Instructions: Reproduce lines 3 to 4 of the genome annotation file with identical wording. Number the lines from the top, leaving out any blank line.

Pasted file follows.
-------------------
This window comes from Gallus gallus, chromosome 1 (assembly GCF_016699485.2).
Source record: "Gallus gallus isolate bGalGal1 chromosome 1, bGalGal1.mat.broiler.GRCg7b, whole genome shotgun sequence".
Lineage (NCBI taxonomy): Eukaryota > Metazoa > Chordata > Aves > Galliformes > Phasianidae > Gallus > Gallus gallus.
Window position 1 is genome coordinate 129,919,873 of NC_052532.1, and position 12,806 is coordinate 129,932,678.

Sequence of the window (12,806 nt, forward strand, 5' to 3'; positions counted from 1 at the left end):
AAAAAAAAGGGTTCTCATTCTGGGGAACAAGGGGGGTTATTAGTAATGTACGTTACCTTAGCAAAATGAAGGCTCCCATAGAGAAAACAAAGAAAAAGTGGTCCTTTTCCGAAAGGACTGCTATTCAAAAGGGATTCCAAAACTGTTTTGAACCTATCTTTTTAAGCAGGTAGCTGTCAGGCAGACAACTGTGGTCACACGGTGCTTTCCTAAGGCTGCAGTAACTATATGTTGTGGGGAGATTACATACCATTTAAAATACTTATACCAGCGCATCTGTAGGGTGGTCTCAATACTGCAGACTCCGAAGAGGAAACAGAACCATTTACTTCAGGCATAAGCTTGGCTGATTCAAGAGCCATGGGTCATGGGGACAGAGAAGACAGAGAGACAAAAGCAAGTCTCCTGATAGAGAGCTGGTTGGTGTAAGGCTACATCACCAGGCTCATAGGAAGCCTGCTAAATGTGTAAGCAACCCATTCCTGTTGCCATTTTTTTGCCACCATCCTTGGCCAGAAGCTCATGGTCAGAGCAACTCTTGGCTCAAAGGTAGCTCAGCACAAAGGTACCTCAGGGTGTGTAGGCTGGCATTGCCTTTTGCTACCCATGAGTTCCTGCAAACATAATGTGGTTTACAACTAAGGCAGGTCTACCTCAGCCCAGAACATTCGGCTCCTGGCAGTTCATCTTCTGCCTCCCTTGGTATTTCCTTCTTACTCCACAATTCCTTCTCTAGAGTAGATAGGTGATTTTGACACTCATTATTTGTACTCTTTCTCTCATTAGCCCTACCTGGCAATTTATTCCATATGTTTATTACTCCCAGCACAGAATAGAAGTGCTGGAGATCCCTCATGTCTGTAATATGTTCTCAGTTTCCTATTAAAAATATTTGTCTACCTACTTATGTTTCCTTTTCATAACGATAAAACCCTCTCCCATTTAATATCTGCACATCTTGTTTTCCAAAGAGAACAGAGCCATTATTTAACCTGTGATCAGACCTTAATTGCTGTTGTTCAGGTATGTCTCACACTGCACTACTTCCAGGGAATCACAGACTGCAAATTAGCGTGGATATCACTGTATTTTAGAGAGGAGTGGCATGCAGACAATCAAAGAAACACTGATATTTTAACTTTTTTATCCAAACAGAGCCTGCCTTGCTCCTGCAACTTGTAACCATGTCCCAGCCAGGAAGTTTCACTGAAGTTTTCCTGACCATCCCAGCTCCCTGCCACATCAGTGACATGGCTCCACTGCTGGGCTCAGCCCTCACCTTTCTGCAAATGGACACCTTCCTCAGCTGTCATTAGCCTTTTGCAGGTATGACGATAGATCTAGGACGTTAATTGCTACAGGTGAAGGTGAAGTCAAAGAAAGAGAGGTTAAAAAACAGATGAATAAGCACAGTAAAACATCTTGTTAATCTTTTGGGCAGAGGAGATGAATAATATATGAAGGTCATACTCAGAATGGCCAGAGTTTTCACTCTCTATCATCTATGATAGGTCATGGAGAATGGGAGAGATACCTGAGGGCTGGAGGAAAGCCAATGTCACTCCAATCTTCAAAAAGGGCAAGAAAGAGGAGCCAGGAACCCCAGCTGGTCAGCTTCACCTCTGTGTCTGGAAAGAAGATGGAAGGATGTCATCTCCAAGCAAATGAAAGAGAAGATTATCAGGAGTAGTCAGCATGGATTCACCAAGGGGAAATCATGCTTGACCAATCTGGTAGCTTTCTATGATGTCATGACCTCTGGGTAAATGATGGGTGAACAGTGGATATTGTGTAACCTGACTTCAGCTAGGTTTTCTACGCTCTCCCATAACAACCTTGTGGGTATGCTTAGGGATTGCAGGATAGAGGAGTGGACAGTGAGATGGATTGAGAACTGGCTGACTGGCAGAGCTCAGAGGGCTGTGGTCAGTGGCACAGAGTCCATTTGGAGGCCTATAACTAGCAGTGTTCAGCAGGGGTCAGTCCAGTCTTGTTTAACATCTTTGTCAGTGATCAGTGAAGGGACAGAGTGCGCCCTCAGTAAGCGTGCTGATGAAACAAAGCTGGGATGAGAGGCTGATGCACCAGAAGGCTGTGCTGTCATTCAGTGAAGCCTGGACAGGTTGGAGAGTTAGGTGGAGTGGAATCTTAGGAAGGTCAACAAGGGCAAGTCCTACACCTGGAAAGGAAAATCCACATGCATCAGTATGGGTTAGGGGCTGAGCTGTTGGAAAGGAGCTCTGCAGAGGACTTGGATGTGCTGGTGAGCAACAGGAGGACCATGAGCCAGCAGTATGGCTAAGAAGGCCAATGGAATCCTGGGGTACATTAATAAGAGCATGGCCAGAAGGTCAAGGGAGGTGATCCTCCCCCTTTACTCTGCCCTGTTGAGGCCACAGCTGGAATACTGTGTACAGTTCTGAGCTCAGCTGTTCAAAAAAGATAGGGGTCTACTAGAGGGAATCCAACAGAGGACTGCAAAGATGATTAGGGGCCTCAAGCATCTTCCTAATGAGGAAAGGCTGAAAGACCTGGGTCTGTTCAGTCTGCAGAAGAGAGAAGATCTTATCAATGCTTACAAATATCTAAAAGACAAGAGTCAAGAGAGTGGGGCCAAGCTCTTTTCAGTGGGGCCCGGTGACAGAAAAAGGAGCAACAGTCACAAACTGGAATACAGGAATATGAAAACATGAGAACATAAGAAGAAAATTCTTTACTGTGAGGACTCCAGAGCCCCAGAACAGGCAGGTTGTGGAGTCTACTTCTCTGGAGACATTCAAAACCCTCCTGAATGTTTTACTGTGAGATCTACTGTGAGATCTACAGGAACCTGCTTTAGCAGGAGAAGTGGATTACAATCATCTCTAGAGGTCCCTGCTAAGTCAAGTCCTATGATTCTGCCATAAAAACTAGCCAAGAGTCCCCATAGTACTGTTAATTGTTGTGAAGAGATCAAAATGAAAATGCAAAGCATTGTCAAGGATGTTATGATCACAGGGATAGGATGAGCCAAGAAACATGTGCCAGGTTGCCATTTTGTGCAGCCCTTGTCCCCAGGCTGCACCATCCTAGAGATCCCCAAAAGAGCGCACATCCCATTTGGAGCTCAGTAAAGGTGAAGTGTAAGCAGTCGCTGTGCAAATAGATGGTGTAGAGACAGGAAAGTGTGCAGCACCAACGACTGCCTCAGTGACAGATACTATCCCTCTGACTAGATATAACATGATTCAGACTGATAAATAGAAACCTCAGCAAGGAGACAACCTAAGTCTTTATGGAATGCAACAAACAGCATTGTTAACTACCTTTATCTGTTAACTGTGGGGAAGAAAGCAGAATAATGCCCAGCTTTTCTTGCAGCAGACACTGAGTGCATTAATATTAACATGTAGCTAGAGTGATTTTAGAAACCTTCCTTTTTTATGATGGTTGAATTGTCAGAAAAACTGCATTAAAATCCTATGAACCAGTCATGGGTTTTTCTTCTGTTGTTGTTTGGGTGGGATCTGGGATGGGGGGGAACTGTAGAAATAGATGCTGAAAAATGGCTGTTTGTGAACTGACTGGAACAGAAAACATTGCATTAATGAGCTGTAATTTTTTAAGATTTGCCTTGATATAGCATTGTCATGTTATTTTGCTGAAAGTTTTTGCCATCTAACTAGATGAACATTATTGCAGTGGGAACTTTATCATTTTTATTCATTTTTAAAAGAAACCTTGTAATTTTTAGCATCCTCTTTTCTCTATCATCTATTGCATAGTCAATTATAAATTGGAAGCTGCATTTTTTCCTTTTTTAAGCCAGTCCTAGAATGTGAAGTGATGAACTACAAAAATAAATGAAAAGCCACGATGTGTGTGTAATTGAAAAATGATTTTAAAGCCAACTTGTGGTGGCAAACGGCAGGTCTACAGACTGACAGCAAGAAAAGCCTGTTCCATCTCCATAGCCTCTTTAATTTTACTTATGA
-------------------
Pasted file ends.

Lineage (NCBI taxonomy): Eukaryota > Metazoa > Chordata > Aves > Galliformes > Phasianidae > Gallus > Gallus gallus.
Window position 1 is genome coordinate 129,919,873 of NC_052532.1, and position 12,806 is coordinate 129,932,678.